I'm worried. And frustrated.
It sounds great, I have some interest in another Christmas screenplay, potentially for Hallmark again. Interest in that the producers are ready to look at an idea.
And Ghostkeeper interest is growing; besides the distribution deal which I am signing this week and the potential of a Ghostkeeper 2 sequel that I would write and direct. Already a producer friend of mine pitched the sequel to a well known studio and they like it.
And then there's Casualties of Love, which I still am hesitant to rewrite.
You might think it's the start of a great year for me.
But I've been there before. Many times. And mostly by the time April comes around, every project seems to have gone away. History is always there to remind you of the failures. I have worked on projects for money or on spec many times, I think maybe around 30 or 40 screenplays. And they were never made.
But that's not unusual, ask any writer who has been in the business for years, they'll tell you the same thing. And on top of those 3 projects above I have a few others:
A pilot for a series about a 40-ish faded former child star who is raising a teenager daughter who herself is becoming a star.
A pilot about a family rock and roll band that is getting interest from record labels.
Another Christmas movie set on a train.
So my next moves have to be thought-out and not random. It all comes down to one major consideration;
Which project has the best chance of getting made.
By that criteria, it would seem that Ghostkeeper is at the top of the list. Distributing the original film is a no-brainer. The distributor who wants to re-release it has sent me the contract. It's not talk or promises, it's a done deal.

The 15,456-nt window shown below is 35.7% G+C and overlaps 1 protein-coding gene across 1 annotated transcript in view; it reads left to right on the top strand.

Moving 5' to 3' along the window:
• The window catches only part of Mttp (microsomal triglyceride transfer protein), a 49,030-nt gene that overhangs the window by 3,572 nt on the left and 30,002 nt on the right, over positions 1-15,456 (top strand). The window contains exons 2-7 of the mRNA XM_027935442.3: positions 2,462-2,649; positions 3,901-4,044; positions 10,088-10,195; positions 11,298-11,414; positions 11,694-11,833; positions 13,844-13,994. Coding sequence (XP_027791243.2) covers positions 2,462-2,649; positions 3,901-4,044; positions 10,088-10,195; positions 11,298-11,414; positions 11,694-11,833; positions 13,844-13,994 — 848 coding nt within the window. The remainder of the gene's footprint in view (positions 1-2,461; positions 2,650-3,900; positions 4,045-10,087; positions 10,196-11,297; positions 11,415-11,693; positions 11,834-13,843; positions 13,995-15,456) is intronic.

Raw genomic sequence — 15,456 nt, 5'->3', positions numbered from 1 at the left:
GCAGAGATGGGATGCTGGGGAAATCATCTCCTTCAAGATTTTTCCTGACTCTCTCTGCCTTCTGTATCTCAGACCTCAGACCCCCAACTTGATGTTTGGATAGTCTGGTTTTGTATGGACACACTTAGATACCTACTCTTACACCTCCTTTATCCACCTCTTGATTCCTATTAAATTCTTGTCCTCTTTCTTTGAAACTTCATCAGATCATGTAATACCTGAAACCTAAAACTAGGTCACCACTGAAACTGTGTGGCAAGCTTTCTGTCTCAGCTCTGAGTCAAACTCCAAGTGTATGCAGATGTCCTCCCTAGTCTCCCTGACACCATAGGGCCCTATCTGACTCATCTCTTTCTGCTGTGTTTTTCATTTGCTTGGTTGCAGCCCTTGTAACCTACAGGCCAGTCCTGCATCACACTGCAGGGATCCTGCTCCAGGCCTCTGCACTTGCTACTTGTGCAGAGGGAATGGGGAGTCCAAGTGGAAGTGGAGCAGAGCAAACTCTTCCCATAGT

And the idea of a sequel, even though it's quite funny if I think about it being that the original was not a great film, although we got some good reviews recently and a minor cult following. Add to that it's a 30-year old movie. Interestingly enough, there's nothing in the movie that dates it, 3 people in ski outfits and ski-doos, all of which looks the same as today.
And if someone wants to finance the sequel, why shouldn't I be the one who makes it?
After that is the Christmas story, yet to be determined, seems to be solid too. The producers of last year's Town that Christmas Forgot want to see my ideas. But, at this point I haven't come up with a plot, I know it is about the same family, in fact a sequel to the original.
But the catch here is that there's no guarantee that they'll like it, so this deal isn't quite as solid. And I do have a back-up Christmas story that isn't a sequel to Town That Christmas Forgot.
But the odds are still better than the Casualties of Love script.
Casualties is something I figured I could make for very little money and as an experiment of sorts. But all I have right now is a script that the actors liked and no interest in making it from anyone besides me and the actors.
And I have been bouncing all of these ideas for the past 2 days. A month ago I was totally involved in Casualties, but now, I have two far more lucrative projects with interest from parties that could make them.
And what about the integrity of the projects? Is it better to go for the money rather than the project. Casualties is an art-house film idea while the other two are sure winners in terms of getting made, getting shown and making some money.
Money or art?
Well, with money I can make art. Meaning that doing the money jobs would offer me the freedom to do Casualties later.
All I know for sure right now is that I have to be writing something Monday morning. In this business, interest isn't worth the time it takes to describe it.